A Model T Ford showroom in 1925 has oil stains all over the floor left by brand new Model T’s.
This issue of Model T Ford Fix will be the first of several installments dealing with ways to lessen the amount of oil leaking from your Model T. In this case I am working on a 1910 touring. The hogshead had multiple leaks from a number of typical spots. We are going to show one method to eliminate leaks from the pedal shafts in this article. We will show you how to make the tooling necessary for the job, as well as performing the modification to the hogshead itself. Let’s go!
This idea was passed to me by a club member in the Lone Star Model T Ford Club. I’ve heard of several other ways to seal the pedal shafts on a Model T, but this is by far the easiest and best method that I have seen.
First you will need to source three National P/N 340849 or equivalent.
We pull one out of the box and measure it. The seal is made to fit a .625″ diameter shaft, the perfect size for Model T Ford pedal shafts. The OD is .875″ and the seal is exactly .100″ thick.
We start with a piece of 3/4″ brass rod stock. We turn it down to .625″ OD. Any time we get to use the lathe it’s a great day!
Then we start a 3/16″ hole in the piece.
We switch to a regular 3/16″ bit and drill the piece thru from end to end. Then we swap it around in the lathe so we can cut the piece full length.
One end of the tool is tapped 1/4″ – 20 NC to accept a screw.
The finished tool. The tool seves two purposes. First it provides a 3/16″ pilot hole so the counterbore can align with the hole for the pedal shafts. Second, the screw / nuts etc. set the depth of the tool. You hold it from the back side so that the washer is up against the case. This sets the pilot so that the brass is .110″ from the outside of the other end of the hole. That way when the counterbore cuts the hole .110″ deep it contacts the brass. You will feel that and hopefully know that the counterbore has gone deep enough. This is also why I had to install a shorter screw when cutting the recess for the seal on the clutch pedal. When using this tool on the clutch location the long screw and two jam nuts are replaced by a shorter screw due to the different depth of that hole.
We picked up this .875″ short aircraft counterbore at the local surplus tool store. It was on the dollar table. We added a screw to replace the missing set screw.
Here’s how the whole tool setup works. The brass tool provides a pilot hole that fits our counterbore’s 3/16″ pilot shaft. The brass piece is held in the center of the hole with one hand while you use the counterbore mounted in a drill held in your other hand.
We take the brake and reverse pedals out, then drill one end of the rivet on the clutch low speed notch. We drive the rivet out with a hammer and punch.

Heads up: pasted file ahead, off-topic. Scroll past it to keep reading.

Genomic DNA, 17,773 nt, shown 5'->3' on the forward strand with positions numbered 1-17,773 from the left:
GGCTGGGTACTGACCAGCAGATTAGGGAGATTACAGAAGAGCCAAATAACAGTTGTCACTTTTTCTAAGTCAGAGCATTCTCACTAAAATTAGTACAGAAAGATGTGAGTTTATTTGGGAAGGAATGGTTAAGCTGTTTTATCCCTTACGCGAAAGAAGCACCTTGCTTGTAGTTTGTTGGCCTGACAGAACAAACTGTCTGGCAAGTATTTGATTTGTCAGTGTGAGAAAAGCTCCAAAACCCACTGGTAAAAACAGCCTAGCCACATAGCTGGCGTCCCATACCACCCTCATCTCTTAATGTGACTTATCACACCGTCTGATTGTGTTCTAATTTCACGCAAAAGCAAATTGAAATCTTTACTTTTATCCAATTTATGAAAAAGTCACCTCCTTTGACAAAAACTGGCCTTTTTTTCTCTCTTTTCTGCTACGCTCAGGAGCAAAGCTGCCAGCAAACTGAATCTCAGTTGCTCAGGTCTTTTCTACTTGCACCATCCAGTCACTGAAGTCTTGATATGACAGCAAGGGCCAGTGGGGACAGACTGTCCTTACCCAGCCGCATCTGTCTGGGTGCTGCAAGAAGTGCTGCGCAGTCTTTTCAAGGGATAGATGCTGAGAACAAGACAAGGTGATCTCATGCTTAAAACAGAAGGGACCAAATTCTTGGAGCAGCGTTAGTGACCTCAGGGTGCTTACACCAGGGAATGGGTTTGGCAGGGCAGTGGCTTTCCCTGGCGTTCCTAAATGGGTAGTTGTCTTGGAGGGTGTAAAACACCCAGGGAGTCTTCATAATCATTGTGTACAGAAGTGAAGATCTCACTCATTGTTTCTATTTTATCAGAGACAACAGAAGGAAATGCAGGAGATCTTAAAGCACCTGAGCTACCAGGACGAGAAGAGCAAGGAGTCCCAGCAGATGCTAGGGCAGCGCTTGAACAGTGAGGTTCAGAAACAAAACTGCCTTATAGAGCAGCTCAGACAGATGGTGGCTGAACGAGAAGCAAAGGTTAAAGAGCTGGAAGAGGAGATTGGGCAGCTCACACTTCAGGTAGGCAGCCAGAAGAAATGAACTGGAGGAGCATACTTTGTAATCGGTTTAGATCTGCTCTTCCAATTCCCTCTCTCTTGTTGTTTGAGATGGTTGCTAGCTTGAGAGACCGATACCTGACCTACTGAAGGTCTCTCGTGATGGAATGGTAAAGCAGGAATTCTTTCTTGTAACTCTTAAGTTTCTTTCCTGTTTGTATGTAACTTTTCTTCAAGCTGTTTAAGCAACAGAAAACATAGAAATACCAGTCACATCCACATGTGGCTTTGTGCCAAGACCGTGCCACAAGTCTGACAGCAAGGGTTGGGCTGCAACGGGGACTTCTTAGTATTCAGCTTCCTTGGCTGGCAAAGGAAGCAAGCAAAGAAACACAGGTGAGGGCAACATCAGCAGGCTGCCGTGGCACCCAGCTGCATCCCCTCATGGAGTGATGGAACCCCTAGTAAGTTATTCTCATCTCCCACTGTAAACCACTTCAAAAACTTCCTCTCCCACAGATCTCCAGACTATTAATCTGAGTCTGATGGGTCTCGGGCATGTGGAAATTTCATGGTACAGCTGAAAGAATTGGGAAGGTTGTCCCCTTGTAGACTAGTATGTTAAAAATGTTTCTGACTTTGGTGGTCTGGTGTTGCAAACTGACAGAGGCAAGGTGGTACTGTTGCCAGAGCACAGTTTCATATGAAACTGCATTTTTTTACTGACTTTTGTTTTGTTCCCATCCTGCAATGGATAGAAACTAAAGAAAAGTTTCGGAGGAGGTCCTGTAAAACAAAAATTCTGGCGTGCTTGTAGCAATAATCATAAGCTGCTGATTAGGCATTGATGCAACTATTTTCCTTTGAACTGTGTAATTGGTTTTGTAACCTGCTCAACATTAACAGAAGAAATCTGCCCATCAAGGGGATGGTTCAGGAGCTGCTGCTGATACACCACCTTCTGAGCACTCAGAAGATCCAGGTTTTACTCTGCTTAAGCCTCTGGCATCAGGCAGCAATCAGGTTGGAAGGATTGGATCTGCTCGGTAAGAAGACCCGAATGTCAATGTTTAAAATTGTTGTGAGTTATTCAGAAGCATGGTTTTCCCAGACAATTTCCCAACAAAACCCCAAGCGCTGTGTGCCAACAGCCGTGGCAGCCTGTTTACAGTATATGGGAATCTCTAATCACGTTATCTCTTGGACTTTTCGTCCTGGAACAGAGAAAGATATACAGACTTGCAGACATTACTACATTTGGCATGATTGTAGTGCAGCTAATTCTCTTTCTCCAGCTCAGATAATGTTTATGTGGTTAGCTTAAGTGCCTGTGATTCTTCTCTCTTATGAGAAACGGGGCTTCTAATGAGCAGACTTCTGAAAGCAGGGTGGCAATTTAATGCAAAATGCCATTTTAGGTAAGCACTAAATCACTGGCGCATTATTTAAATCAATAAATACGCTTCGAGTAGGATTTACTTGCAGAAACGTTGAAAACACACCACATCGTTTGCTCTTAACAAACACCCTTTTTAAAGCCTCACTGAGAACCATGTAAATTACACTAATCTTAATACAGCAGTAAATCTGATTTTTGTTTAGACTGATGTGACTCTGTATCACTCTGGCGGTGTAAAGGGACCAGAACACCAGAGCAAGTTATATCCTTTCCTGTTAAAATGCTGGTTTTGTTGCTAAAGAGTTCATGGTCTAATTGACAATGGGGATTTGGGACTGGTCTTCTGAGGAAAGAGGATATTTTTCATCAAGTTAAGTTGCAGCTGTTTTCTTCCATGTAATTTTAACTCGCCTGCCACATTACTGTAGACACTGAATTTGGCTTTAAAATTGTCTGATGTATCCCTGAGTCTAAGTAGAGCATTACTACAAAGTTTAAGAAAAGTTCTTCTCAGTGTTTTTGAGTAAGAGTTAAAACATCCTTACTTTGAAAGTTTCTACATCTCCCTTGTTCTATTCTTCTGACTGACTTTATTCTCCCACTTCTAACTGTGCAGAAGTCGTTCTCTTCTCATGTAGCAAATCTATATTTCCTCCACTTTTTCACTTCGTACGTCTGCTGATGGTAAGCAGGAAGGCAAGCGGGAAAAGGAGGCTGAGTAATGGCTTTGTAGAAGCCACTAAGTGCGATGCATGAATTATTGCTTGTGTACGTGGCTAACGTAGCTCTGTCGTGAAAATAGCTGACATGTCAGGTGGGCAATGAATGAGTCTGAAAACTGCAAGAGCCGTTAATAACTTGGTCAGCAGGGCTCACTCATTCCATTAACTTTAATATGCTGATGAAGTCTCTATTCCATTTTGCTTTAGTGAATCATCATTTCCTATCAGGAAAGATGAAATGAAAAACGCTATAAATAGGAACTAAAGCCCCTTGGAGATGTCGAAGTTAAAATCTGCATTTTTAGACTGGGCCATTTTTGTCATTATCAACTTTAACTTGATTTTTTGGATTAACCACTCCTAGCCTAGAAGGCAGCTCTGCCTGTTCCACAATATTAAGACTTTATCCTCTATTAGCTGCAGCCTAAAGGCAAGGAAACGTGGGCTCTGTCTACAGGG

With the rivet out we can pull the clutch pedal and remove all the pedal cams.
With the hogshead clamped in the vise we hold the brass guide tool in one hand and then counterbore a little at a time, checking the depth as we get close to the goal of .105″ deep.
Satisfied with the depth of the counterbore around the brake shaft hole, we move on to the reverse pedal hole.
That didn’t take long! We turn the hogshead around in the vice to work on the clutch pedal hole.
It’s too tight to get the cordless drill to fit in the clutch hole which causes us to mount the counterbore using a mini – chuck with the angle drill motor.
We installed a shorter screw in our brass tool due to the shorter nature of the area being worked on. It takes a few seconds work and we are ready to clean out the hogshead and put everything back together with our new oil seals in place. Note: the side of the oil seal with the wire spring goes towards the inside of the hogshead.
The seals are set into their respective counterbores and the pedal cams are reinstalled.
This is the time to install new band springs if needed. Above are shown (top) a new reproduction band spring from one of the T part vendors, and (bottom) a reproduction band spring that is made properly. New band springs are 2″ long if they are made properly. The too long spring will make it very hard to install the hogshead.
When any object is more than 100 years old it needs to be checked for wear and tear. The band washers and nuts are no exception. The washer in the center (arrow) has been adjusted so many times that the locking bump is almost completely worn away.
The worn washer on the left is the same one referenced in the previous photo. Right after this photo it went in the trash.
When installing the hogshead you can focus on eliminating other sources of leakage by becoming very detail oriented. Here you can see we have laid down a bead of “The Right Stuff” sealant where the felt would normally go. The Right Stuff makes a perfect seal every time if installed on clean dry surfaces.
The gaskets are glued to the engine pan with contact adhesive after carefully trimming them to size. Then a thin bead of “The Right Stuff” is applied . We install the hogshead with a couple bolts, then turn the engine on its nose and install the new re – babbited ball cap. With the ball cap in place all the rest of the hogshead bolts can be installed.